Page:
Maud Hart Lovelace

Maud Hart Lovelace

Maud Hart Lovelace (April 26,1892 –  March 11, 1980) was an American author best know for the Betsy-Tacy series of books for girls. Born and raised in Mankato, Minnesota, she enjoyed a happy childhood filled with friends, culture, and a loving family As soon as she could hold a pencil, she began writing stories and poems.

Maud Hart started her college studies the University of Minnesota, but shortly thereafter had to withdraw for health reasons. Escaping to the sun and warmth of  California to rest and recover, she lost no time in selling her first story to the Los Angeles Times Sunday Magazine. Only 18 years old at that time, that bit of good fortune paved the way for her writing ambitions.

Once recuperated and back to her studies, Maud continued to write and sell stories. College seemed less of a drew. She dropped out for good and instead she traveled solo to Europe to gather inspiration for her writing. In the spring of 1917, upon returning to her home base, the Wakefield Publicity Bureau offered a steady day job. She was hired to replace Delos Lovelace, a young writer who was headed off First Officers Training Camp. At a dinner hosted to hand off the position, the two hit it off and were married before the year was out.

A fortuitous match in many ways, Maud Hart and Delos Lovelace collaborated on several books while she continued to write and sell short stories. The author’s own childhood inspired the bedtime stories she told their young daughter (Merien, born in 1931), and eventually she set them down in writing. Not relying only on memory, Maud drew from the copious diaries and scrapbooks she’d kept growing up. Betsy was modeled after herself; Tacy after her best friend, Bick Kenney. Their town of Mankato became “Deep Valley.” Betsy-Tacy, the first of the series, was published in 1940 to immediate and resounding success.

By this time, Maud was a seasoned author, having published numerous short stories and historic novels for adults. But it was the Betsy-Tacy series that sealed her legacy. Historical accuracy and detail was thread that ran through her work, fiction and nonfiction, and her books for younger readers. Generations of readers have responded to the depiction of Betsy and her friends as creative, independent girls who valued friendship and loyalty.

Descriptions of music, books, plays, fashion, architecture, and social customs of the times in which these stories take place add to their immense charm. The books in this series, ten in all (ending in Betsy’s Wedding, 1955) have inspired such devotion that there is to this day a Betsy-Tacy Society that maintains the childhood homes of Maud Hart Lovelace and her friend Bick Kenney in Mankato, Minnesota, as well as protecting the author’s legacy.

In 1953, Maude and Delos Lovelace moved to Claremont, California, after living in New York City for many years. They enjoyed the stimulating atmosphere of the college town, founded its first Episcopal Church, and became involved with the Civil Rights movement. When Delos Lovelace died in 1967 the couple was just shy of their 50th wedding anniversary. Maud Hart Lovelace remained in California, where she died in 1980. She is interred in Mankato, the place she always considered her true home.

Major works

  • The Black Angels (1926)
  • Early Candlelight (1929)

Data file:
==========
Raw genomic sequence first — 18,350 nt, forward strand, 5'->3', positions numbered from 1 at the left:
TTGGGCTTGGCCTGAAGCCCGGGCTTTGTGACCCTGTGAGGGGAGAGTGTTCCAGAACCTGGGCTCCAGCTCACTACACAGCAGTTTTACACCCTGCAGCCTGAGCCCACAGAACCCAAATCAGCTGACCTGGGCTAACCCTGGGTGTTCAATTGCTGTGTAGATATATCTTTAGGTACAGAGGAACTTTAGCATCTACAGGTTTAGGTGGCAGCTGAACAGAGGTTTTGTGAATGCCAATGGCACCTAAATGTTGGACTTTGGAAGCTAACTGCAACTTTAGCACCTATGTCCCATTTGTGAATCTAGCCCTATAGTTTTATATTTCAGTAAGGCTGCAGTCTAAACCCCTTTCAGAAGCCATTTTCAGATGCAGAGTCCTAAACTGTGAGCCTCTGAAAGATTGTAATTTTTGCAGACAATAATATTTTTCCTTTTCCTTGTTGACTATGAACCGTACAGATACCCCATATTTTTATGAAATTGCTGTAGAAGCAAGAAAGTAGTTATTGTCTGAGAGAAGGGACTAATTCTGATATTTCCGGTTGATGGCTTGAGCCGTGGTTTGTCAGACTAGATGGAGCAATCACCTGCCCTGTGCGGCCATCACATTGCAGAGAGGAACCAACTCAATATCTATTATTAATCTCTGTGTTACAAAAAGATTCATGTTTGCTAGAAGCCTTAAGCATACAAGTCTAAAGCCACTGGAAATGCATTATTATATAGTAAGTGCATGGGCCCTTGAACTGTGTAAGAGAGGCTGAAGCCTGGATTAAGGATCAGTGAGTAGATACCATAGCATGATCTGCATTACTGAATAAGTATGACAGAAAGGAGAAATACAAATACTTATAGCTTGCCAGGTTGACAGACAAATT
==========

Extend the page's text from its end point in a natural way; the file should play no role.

• Petticoat Court (1930)
  • The Charming Sally (1932)
  • Carney’s House Party (1949)
  • Emily of Deep Valley (1950)
  • The Trees Kneel At Christmas (1951)
  • What Cabrillo Found (1958)
  • The Valentine Box (1966)

Betsy-Tacy series

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Quotes by Maud Hart Lovelace

Maud Hart Lovelace“Isn’t it mysterious to begin a new journal like this? I can run my fingers through the fresh clean pages but I cannot guess what the writing on them will be.” (Betsy in Spite of Herself, 1946)

“Good things come, but they’re never perfect; are they? You have to twist them into something perfect.” (Betsy and the Great World, 1952)

“The most important part of religion isn’t in any church. It’s down in your own heart. Religion is in your thoughts, and in the way you act from day to day, in the way you treat other people. It’s honesty, and unselfishness, and kindness. Especially kindness.” (Heaven to Betsy, 1945)

“I’m finished with something, but I’m not beginning anything. That’s wrong. When you finish something, you ought always to begin something new.” (Emily of Deep Valley, 1950)

“Was life always like that? she wondered. A game of hide and seek in which you only occasionally found the person you wanted to be?” (Betsy and the Great World, 1952)

“What would life be like without her writing? Writing filled her life with beauty and mystery, gave it life…and promise.” (Heaven to Betsy, 1945)

“You might as well learn right now … that the poorest guide you can have in life is what people will say.” (Heaven to Betsy, 1945)

“When there are boys you have to worry about how you look, and whether they like you, and why they like another girl better, and whether they’re going to ask you to something or other. It’s a strain.” (Betsy in Spite of Herself, 1946)

“The silence in the room had width, height, depth, mass and substance.” (Betsy in Spite of Herself, 1946)

“I’ve got to stop thinking about myself so much–about how I look, how I’m impressing someone, whether I’m popular or not. I’ve got to start thinking about other people, all the people I meet.”  (Betsy and Joe, 1948)

“We have to build our lives out of what materials we have. It’s as though we were given a heap of blocks and told to build a house.” (Emily of Deep Valley, 1950)

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